The Industrial Park Scheme, 2008 was announced to provide momentum to the manufacturing sector. This scheme replaces the earlier Industrial Park Scheme, 2002, although undertakings notified under that scheme will continue to enjoy the benefits defined under that scheme.
The 2008 scheme encourages developers to create infrastructure facilities for manufacturing units. It provides a 10-year tax holiday under Section 80-IA of the Income Tax Act, 1961 ('the Act') to any undertaking that develops, develops and operates or maintains and operates an industrial park set-up during April 1, 2006 to March 31, 2009. The scheme was notified in 2008 to give benefit retrospectively (to the units set up post April 1, 2006). Though no tax benefits are available to the units set-up in the industrial parks, they benefit indirectly in form of lower rent, higher FSI index, etc.
This scheme is different from other tax holiday schemes be it the export-oriented unit (EOU) scheme or special economic zone (SEZ). Both these initiatives are largely aimed at promoting exports and foreign exchange earnings. SEZ, per se give benefits both to the developer of an SEZ and also to the units housed in the said SEZ, unlike the Industrial Park Scheme 2008 where the benefit is limited only to the developer of the industrial park.
The Industrial Park Scheme, 2008, in comparison to its predecessor 2002 scheme has simplified the approval procedures. Instead of the two-level approval required under the 2002 scheme, from Secretariat of Industrial Assistance (SIA), Department of Industrial Policy and Promotion (DIPP) of the Ministry of Commerce and the Central Board of Direct Taxes (CBDT), the application is now required to be made only to CBDT for notification. The key conditions for undertakings to be eligible for benefits under Section 80-IA (4) (iii) are:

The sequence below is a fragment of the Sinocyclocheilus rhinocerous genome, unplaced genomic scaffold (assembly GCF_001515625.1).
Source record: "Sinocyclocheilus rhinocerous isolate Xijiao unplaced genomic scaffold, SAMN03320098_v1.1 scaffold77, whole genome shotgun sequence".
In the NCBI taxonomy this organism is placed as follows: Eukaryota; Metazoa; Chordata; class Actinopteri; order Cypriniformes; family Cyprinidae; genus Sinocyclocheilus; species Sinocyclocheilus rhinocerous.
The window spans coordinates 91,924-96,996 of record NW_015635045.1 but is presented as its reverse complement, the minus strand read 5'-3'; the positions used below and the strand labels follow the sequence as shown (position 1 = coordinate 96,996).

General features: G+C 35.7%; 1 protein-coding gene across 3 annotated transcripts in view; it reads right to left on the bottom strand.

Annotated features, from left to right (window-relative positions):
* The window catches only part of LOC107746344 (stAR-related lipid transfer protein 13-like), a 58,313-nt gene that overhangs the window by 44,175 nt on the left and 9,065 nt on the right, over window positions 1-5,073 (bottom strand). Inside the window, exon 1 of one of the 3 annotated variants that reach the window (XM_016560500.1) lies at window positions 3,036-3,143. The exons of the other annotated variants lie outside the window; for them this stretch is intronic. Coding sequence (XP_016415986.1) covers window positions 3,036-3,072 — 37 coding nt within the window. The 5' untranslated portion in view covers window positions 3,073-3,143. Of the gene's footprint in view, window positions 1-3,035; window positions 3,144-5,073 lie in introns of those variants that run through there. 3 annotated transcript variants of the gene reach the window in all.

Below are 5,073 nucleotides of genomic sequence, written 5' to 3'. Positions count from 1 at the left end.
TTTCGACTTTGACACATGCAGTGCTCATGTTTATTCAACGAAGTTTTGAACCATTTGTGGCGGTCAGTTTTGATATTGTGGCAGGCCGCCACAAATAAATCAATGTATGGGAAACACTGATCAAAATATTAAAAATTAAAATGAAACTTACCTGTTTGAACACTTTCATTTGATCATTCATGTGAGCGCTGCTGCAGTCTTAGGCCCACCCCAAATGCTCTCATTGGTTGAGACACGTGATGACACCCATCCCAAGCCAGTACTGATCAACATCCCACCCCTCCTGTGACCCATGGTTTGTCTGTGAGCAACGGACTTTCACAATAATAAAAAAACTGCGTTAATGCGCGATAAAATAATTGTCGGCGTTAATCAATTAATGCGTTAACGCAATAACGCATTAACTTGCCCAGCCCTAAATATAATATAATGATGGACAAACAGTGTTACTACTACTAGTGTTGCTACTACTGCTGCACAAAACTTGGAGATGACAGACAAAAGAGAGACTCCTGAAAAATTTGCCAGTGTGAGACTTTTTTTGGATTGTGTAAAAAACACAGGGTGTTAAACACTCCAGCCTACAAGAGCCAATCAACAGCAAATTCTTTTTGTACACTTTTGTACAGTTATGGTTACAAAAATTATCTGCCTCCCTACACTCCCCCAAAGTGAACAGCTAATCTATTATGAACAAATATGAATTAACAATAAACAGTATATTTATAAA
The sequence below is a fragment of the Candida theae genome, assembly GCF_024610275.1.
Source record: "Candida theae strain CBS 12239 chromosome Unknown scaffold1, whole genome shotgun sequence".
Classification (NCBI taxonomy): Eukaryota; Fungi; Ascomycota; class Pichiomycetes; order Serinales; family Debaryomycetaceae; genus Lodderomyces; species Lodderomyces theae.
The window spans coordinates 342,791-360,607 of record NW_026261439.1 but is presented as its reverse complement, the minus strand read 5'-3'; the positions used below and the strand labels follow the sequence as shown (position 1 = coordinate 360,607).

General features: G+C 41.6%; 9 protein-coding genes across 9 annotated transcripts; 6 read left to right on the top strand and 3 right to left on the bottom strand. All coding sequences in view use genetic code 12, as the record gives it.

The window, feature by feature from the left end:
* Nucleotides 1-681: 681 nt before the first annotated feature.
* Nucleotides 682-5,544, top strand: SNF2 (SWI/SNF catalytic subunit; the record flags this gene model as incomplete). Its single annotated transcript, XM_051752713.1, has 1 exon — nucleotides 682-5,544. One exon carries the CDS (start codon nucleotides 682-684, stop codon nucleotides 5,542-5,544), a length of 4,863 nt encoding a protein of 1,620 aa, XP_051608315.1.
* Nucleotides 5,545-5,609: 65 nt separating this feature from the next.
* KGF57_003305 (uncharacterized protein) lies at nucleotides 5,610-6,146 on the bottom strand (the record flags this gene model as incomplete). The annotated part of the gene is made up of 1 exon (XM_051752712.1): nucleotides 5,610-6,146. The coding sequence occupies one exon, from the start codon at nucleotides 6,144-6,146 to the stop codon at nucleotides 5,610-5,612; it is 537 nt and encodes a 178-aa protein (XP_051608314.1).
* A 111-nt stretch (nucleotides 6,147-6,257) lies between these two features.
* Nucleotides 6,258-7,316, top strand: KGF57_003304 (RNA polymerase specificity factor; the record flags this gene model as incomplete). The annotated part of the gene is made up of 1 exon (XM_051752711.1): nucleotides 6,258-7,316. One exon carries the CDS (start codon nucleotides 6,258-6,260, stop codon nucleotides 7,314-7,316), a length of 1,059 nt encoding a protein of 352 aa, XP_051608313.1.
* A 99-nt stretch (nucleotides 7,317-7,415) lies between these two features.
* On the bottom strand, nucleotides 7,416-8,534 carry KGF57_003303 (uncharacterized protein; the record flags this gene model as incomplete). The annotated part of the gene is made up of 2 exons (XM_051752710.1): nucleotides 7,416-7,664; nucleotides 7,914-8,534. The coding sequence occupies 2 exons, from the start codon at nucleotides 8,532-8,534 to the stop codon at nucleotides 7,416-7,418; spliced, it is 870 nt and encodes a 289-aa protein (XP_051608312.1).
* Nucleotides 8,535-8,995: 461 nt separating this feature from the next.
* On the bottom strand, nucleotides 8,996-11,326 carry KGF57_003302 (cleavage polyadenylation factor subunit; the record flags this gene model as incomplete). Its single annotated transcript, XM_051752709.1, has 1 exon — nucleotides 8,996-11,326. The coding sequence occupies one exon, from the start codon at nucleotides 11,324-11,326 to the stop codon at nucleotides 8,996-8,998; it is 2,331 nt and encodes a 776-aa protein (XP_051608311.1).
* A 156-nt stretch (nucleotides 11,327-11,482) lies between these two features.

The date of commencement of the Industrial Park should be on or after April 1, 2006 and not later than March 31, 2009;
There shall be a minimum of 30 industrial units located in the park. The tax benefits will be available to the undertaking only after setting up of minimum number of 30 units;
For the purpose of determining the minimum number of industrial units; all units of a person and his associated enterprises will be treated as a single unit;
The park should be owned by only one undertaking. 'Industrial Park' under the scheme, means a project in which plots of developed space or built up space or a combination, with common facilities is developed and made available to the units for the purposes of industrial or commercial activities;
The area allocated to industrial units is not less than 90 per cent of the allocable area;
The minimum constructed floor area is not less than 50,000 sq.mt;
No industrial unit, along with the units of an associated enterprise, shall occupy more than 25 per cent of the allocable area; and
Industrial units shall undertake only manufacturing activity as defined in Section D of the National Industrial Classification, 2004, Code issued by the Central Statistical Organisation, Department of Statistics. This includes manufacturing of machinery and equipments, electrical machinery and apparatus, chemicals and chemical products, basic metals, motor vehicles, etc.,).
An early review of the scheme provisions highlights the following potential issues:
Unlike the 2002 scheme, the Industrial Park Scheme, 2008 has restricted applicability to manufacturing activities only for claiming tax benefits by the developer of the industrial park. The 2002 scheme provided for tax benefits to developers of industrial parks dedicated to a wider set of commercial activities such as research and development, IT and ITES, and consultancy. Currently, the only other scheme which provides for tax benefits to the developers for developing sector specific or multi-sector business parks is the SEZ.